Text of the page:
How to read your audience in 10 seconds

Members of an audience don’t usually think of themselves as being observed, and consequently their body language is relatively easy to read.

The ability to read an audience while you are speaking, and to adjust your content or style of delivery on the fly is generally considered to be a top-level skill for a speaker.

What are the audience’s demographics? Will this affect their body language?

Do gender roles from culture translate into reduced eye contact? Are audience members fidgeting and moving around a lot because they’re teenagers?

If you aren’t really sure what to expect from the demographic you are presenting to, click the following links:

Age, gender, sexual orientation, education, religion, culture and psychographic

What is the venue like, and how are the stage and lights set up?

For smaller rooms with natural lighting, where you can make eye contact and are one the same level as the audience, you may want to be a little more relaxed and down-to-earth.

For a big stage with spotlights, play up the professionalism and showmanship.

You might request that lighting be altered in a way that will help you emphasize your message and tone better.

What time of day is it? Is it in the morning and everyone is ready to get started? Post lunch when everyone is low energy? Have they had a few drinks and are easily excited?

You might have to adjust your tone and energy accordingly.

What are they wearing?

If the majority of the audience is in jeans and sandals, perhaps you can free up your tone and use more slang and colloquialisms.

If they are in suits or heels, keep it more professional.

Look out at the audience before you get on stage: Are people sitting close together and chatting, or are they facing forward, on their devices, somewhat solo? Do they look like they want to be there, or do you get the feeling they are there because they have to be? Is the audience happy conversing with each other?

Work with the mood that is in the room instead of against it.

If people are chatting, use interaction more, get them to participate and interact with each other. If they are more solemn, stay on topic and add a lot of value early on.

Notice what makes them smile or nod.

If you’ve struck a chord with them, make a note of what prompted the positive response, and come back to it (or replicate it) when energy seems to be dipping.

Similarly, did something you say get an applause or verbal sounds of agreement? That is a clear indication of what your audience wants to hear more of.

This list could go on indefinitely depending on your powers of observation.

The point is this: if you can adapt your talk based on your audience, you will increase your ability to get your message across, build your audience base, and increase the likelihood you will get hired to speak again.

Reading you audience’s body language

Communication research suggests that up to 70% of all communication is nonverbal.

Being able to read your audience can mean the difference between a speech which falls flat, and one that inspires and informs meaningfully.

Look at their facial expressions and how they are holding themselves.

Are they tapping their toes?

Touching their mouth?

Are they smiling or grimacing?

Are they nodding? If so, is it fast or slow?

These cues can be decoded and help you figure out whether your message is hitting the mark or not.

Being able to to assess your audience is an essential skill to be successful as a speaker.

It is important to never judge one solitary piece of body language on one audience member. Instead, look for “couplings” of body behaviors on multiple audience members.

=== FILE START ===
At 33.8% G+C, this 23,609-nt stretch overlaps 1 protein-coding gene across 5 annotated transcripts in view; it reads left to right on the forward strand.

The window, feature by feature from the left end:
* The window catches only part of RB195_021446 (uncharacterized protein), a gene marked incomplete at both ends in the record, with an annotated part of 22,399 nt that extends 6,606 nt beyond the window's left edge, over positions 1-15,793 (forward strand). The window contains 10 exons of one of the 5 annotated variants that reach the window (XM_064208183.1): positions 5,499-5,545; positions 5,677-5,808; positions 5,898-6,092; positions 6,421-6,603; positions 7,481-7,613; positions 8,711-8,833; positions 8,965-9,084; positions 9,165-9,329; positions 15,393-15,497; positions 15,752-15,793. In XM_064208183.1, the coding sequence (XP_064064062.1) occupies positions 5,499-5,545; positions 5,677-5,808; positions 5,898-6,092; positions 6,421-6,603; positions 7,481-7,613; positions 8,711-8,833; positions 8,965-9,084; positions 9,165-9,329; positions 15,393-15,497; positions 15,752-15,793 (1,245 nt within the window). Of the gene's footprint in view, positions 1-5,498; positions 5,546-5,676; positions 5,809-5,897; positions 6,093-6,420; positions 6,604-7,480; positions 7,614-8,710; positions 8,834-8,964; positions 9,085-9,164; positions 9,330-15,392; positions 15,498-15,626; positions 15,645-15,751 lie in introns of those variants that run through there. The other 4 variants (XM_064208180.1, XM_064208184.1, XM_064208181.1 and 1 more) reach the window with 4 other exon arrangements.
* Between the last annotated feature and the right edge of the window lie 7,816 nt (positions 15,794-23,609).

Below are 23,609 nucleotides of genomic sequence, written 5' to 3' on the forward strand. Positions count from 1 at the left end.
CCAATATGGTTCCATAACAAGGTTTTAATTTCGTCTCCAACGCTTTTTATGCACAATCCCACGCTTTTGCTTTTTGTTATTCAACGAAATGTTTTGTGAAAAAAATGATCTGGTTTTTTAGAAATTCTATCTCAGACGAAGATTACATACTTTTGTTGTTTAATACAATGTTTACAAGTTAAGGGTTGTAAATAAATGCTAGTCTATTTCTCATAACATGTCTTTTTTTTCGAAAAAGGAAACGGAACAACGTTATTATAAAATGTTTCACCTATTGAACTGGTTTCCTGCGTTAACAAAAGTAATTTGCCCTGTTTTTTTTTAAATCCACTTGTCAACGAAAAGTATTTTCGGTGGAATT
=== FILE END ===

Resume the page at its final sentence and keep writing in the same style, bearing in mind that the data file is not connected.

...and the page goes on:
For example, if five or six people are all scowling at you with their arms crossed, and most of them are not making eye contact: chances are they disagree or feel hostile towards your message.

On the other hand, if a lot of people are leaning forward and stroking their chins, you probably have them thinking heavily about your topic. If only one person is smiling, and the rest are on their smartphones: it might be time to switch tracks.

See the images below for some common body language, and what it means.

How to tell if your audience is agreeable and entertained

Smiles are indicators of acceptance and agreement. Bright, wide smiles, coupled with eye contact and nodding are telltale signs that your audience agrees with what you are saying, and are having a good time.

If your audience is laughing, giggling, or even suppressing (by covering their mouth) a laugh that means your jokes and stories are hitting the mark. Find out more about using humour in your presentations here:

Slow head nods indicates agreement, understanding and acceptance of what you are saying.

Even better is when they are coupled with a slight eyebrow raise, this generally means that the information is also new or interesting.

How to tell if your audience is open and interested

Audience members who are interested in what you are saying will smile and lean slightly forward. They may tilt their head slightly to side, or slightly furrowing their brow, occasionally blinking in concentration.

Their posture will be fairly upright and attentive, while still seeming relaxed and smiling.

Your audience is thinking about what you’ve said

Hands are the number one clue here. You can usually tell if your audience’s’ brains are busy by what their hands are doing.

Hands that are clasped together indicate that they are considering what you are saying.

Stroke the chin, generally with one finger slightly pointed upwards means they are processing and judging what is being said.

Another great indication the audience is thinking about what you are saying is they or put their fingers or hands close to their mouth, but in a very relaxed fashion.

Hands in the “steepled” position indicate they have made a decision about what you’ve said, or have made a decision about what they want to do next.

Your audience is feeling neutral to you and your message

Neutrality is not necessarily a bad thing, and is probably where most of your talks will start: they have not decided yet whether or not to believe you or whether your message will be relevant and believable.

You can tell when an audience is feeling neutral when they have a somewhat blank face: neither smiling nor frowning, and their body is in an upright (or slightly forward-leaning) position.

How to tell if your audience is confused

Be on the lookout for confused faces: it might mean you need to go back on your point and explain it either more slowly or in a different way.

Confused body language and facial expressions are somewhat easy to spot. Look for asymmetrical body language: including a furrowed brow, head or body tilted to one side, their mouth might be pulled down and to the one side, they may have one raised eyebrow. They might also do a quick scan around the room to see if other people are also confused.